Claims are being spread about the supposed consequences of misgendering people. Image by EPA PHOTO

Crime against humanity claim is ‘hyperbolic nonsense’

David Williams April 26, 2024

A United Nations (UN) proposal will make misgendering people a crime against humanity.


False. The proposal has nothing to do with misgendering and will not make it a crime against humanity.

The United Nations may soon classify misgendering or even quoting scripture as a crime against humanity, according to posts on social media.

This is false. The UN held wide-ranging meetings about crimes against humanity in April 2024. This included a discussion on gender, but only in regards to a proposed change in how gender is interpreted in modern society.

Legal experts told AAP FactCheck the claim is “hyperbolic nonsense”.

The claim was made in a Facebook post on April 1.

“Apparently killing and maiming people with experimental mRNA shots is not a crime against humanity but misgendering someone or quoting scripture will be,” text with the post states, referencing anti-vaccine sentiment.

A screenshot of the Facebook post.
 The posts have been labelled nonsense. 

It also shares a screenshot, stating: “The United Nations is voting on a proposal in a few days that aims to include misgendering, publicly expressing simple biology, or even quoting scripture as UN Crimes Against Humanity.”

The same text is used in an X post, and is taken from a blog about a petition from the CitizenGo group.

The blog states: “The UN is contemplating a treaty change that equates traditional values with some of the gravest crimes known to humanity.

“This unprecedented move seeks to erase the biological definition of male-female from the Rome Statute, potentially criminalizing anyone who dares uphold these truths.”

The petition refers to UN discussions on the International Law Commission’s (ILC) draft articles on Crimes Against Humanity, which may form the basis of a future UN convention.

The draft articles define crimes against humanity as offences, such as murder, enslavement or torture, “committed as part of a widespread or systematic attack directed against any civilian population, with knowledge of the attack” (page 2).

They are now before the UN’s Sixth Committee (Legal), which debated them in sessions between April 1-5.

One discussion topic involved the “Rome Statute of the International Criminal Court” on which the ILC’s draft articles model definition of crimes against humanity.

In Article 7, paragraph 3, the Rome Statute defines “gender” as “the two sexes, male and female, within the context of society”.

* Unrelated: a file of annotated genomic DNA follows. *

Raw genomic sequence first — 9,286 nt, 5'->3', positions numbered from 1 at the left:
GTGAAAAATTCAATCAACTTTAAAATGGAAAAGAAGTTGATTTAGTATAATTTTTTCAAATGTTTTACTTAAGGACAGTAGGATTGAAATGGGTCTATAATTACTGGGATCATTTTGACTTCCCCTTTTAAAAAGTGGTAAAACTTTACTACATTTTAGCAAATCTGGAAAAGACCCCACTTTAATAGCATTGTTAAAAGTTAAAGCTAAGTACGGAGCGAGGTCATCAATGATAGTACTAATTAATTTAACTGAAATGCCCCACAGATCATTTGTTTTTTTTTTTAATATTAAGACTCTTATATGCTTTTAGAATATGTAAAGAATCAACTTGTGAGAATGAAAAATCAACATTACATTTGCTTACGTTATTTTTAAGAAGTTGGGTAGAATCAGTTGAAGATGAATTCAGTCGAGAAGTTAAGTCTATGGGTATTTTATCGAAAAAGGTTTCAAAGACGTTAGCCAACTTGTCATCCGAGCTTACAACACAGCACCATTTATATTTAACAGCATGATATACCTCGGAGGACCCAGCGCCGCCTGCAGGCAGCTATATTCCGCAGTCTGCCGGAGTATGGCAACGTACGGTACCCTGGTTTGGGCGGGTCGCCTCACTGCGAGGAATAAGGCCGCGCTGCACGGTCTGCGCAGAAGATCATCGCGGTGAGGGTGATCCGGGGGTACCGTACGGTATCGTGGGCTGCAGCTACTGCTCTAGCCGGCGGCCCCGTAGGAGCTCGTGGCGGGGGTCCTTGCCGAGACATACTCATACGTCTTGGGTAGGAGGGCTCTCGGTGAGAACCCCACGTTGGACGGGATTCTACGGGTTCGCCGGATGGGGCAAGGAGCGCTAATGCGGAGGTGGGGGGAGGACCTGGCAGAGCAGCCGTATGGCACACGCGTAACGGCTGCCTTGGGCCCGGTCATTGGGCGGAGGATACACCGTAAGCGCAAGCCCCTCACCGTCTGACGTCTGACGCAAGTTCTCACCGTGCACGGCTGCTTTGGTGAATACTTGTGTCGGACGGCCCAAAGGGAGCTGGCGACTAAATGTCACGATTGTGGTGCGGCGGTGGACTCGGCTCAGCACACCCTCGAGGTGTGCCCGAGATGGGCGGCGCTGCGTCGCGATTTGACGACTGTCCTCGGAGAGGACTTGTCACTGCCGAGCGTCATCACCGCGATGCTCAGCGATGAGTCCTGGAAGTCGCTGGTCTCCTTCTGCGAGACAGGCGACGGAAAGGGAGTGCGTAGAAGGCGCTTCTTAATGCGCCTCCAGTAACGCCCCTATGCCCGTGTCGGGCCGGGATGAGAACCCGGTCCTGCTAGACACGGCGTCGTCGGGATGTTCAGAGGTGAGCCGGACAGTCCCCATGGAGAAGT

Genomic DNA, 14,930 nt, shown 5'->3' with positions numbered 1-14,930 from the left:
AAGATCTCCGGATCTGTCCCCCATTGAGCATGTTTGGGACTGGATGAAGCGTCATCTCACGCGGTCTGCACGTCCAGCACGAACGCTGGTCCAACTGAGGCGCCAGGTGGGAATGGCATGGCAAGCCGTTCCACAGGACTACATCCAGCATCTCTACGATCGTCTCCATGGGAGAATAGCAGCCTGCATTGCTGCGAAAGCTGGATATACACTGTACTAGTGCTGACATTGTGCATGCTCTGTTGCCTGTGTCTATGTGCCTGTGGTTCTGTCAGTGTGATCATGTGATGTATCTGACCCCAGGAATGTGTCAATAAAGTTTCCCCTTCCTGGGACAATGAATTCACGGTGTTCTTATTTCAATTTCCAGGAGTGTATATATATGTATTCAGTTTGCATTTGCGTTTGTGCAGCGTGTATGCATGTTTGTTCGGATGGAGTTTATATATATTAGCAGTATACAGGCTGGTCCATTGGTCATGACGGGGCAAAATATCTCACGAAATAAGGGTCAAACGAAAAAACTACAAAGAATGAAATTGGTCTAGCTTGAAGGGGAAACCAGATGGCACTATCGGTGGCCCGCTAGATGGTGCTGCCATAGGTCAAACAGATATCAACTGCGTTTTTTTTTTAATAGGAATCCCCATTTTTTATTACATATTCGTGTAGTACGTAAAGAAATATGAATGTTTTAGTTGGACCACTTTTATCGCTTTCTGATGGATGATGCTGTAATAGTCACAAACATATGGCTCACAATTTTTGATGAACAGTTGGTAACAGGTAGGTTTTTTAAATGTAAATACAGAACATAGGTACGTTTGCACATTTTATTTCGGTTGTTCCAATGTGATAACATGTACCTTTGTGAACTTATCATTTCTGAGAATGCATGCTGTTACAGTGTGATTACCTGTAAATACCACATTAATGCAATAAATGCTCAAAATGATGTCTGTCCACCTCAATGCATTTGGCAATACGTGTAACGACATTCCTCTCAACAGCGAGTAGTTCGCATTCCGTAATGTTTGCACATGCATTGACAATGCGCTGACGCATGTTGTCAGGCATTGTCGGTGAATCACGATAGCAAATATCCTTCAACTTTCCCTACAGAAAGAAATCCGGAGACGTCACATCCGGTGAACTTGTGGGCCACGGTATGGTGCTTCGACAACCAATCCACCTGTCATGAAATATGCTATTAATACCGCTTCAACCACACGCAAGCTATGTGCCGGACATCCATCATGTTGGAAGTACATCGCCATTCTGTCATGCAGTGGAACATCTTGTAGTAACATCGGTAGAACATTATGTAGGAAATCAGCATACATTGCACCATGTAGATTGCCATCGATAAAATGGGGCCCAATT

The draft articles omit this definition. In its commentary, the ILC explains (page 45) the definition does not reflect developments in international human rights and criminal law.

Nigeria expressed concern during the Sixth Committee debates over the biological gender definition being deleted, but other nations supported its exclusion.

No vote was taken on a possible convention on crimes against humanity, as claimed in the Facebook post, and the sessions concluded on April 11.

Rosemary Grey, a senior lecturer at the University of Sydney Law School who attended the UN discussions, told AAP FactCheck the claims had no credibility and were misinformation.

An open Bible (file image)
 Quoting scripture also isn’t a crime similar to genocide. 

“Regardless of how ‘gender’ is defined, misgendering a person or quoting bible passages will not satisfy the definition of a crime against humanity,” Dr Grey said in an email.

“For starters, that kind of conduct does not rise to the level of ‘persecution’ as defined in the draft articles on Crimes Against Humanity, nor the 1998 Rome Statute of the International Criminal Court (the ICC Statute), on which the draft articles are based.”

Dr Grey said misgendering also does not satisfy the contextual element for a crime against humanity, as it was not “part of a widespread and systematic attack against a civilian population”.

“For these reasons, there is no doubt that CitizenGO’s claims are misinformation. Legally speaking, their claims have no merit. It’s just hyperbolic nonsense.”

Rachel Killean, also from the University of Sydney Law School, said the threshold requirements for crimes against humanity made it seem “hysterical” to claim misgendering would be included.

She said the Rome Statute’s gender definition simply failed to reflect current realities.

“I think the ILC’s decision to remove this definition is to allow for more flexibility and to avoid a definition that’s not only regressive but also a bit nonsensical (male and female in the context of society),” Dr Killean told AAP FactCheck in an email.

Dr Killean said misgendering or quoting Bible scripture could only be considered crimes against humanity if they were knowingly committed during widespread or systematic gender persecution which included large-scale acts of violence.

The Verdict

The claim that a United Nations (UN) proposal will make misgendering people a crime against humanity is false.

Deliberations regarding the wording associated with crimes against humanity are ongoing. Regardless, misgendering does not satisfy the definition of such crimes, experts told AAP FactCheck.

The possible removal of a definition of gender is aimed to reflect modern society, experts added.

False — The claim is inaccurate.

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